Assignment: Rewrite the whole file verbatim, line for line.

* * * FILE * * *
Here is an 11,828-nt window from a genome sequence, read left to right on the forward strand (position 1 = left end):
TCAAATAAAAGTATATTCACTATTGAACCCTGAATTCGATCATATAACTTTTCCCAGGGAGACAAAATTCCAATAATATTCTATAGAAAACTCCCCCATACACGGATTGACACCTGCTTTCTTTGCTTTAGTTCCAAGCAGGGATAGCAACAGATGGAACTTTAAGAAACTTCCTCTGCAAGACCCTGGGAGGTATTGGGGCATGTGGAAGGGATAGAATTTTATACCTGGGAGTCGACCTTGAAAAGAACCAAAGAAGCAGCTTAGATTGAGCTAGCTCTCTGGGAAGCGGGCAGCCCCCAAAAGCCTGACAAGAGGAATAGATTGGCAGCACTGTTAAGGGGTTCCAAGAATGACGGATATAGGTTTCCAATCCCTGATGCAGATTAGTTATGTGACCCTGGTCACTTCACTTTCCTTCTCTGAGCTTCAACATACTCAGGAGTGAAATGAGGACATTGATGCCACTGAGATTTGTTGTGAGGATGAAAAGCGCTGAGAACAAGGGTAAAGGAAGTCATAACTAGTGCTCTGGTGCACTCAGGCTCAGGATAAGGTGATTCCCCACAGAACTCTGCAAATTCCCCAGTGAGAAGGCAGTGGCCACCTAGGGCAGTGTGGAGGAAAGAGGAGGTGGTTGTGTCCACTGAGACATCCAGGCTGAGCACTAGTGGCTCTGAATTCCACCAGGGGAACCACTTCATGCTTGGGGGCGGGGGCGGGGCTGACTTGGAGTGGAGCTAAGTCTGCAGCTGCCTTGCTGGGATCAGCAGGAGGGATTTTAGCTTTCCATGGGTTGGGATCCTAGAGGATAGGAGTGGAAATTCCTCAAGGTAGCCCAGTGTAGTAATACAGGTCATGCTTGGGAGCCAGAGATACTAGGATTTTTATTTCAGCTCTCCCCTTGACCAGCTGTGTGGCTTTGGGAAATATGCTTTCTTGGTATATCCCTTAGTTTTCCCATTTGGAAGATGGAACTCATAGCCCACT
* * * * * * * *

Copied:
Here is an 11,828-nt window from a genome sequence, read left to right on the forward strand (position 1 = left end):
TCAAATAAAAGTATATTCACTATTGAACCCTGAATTCGATCATATAACTTTTCCCAGGGAGACAAAATTCCAATAATATTCTATAGAAAACTCCCCCATACACGGATTGACACCTGCTTTCTTTGCTTTAGTTCCAAGCAGGGATAGCAACAGATGGAACTTTAAGAAACTTCCTCTGCAAGACCCTGGGAGGTATTGGGGCATGTGGAAGGGATAGAATTTTATACCTGGGAGTCGACCTTGAAAAGAACCAAAGAAGCAGCTTAGATTGAGCTAGCTCTCTGGGAAGCGGGCAGCCCCCAAAAGCCTGACAAGAGGAATAGATTGGCAGCACTGTTAAGGGGTTCCAAGAATGACGGATATAGGTTTCCAATCCCTGATGCAGATTAGTTATGTGACCCTGGTCACTTCACTTTCCTTCTCTGAGCTTCAACATACTCAGGAGTGAAATGAGGACATTGATGCCACTGAGATTTGTTGTGAGGATGAAAAGCGCTGAGAACAAGGGTAAAGGAAGTCATAACTAGTGCTCTGGTGCACTCAGGCTCAGGATAAGGTGATTCCCCACAGAACTCTGCAAATTCCCCAGTGAGAAGGCAGTGGCCACCTAGGGCAGTGTGGAGGAAAGAGGAGGTGGTTGTGTCCACTGAGACATCCAGGCTGAGCACTAGTGGCTCTGAATTCCACCAGGGGAACCACTTCATGCTTGGGGGCGGGGGCGGGGCTGACTTGGAGTGGAGCTAAGTCTGCAGCTGCCTTGCTGGGATCAGCAGGAGGGATTTTAGCTTTCCATGGGTTGGGATCCTAGAGGATAGGAGTGGAAATTCCTCAAGGTAGCCCAGTGTAGTAATACAGGTCATGCTTGGGAGCCAGAGATACTAGGATTTTTATTTCAGCTCTCCCCTTGACCAGCTGTGTGGCTTTGGGAAATATGCTTTCTTGGTATATCCCTTAGTTTTCCCATTTGGAAGATGGAACTCATAGCCCACT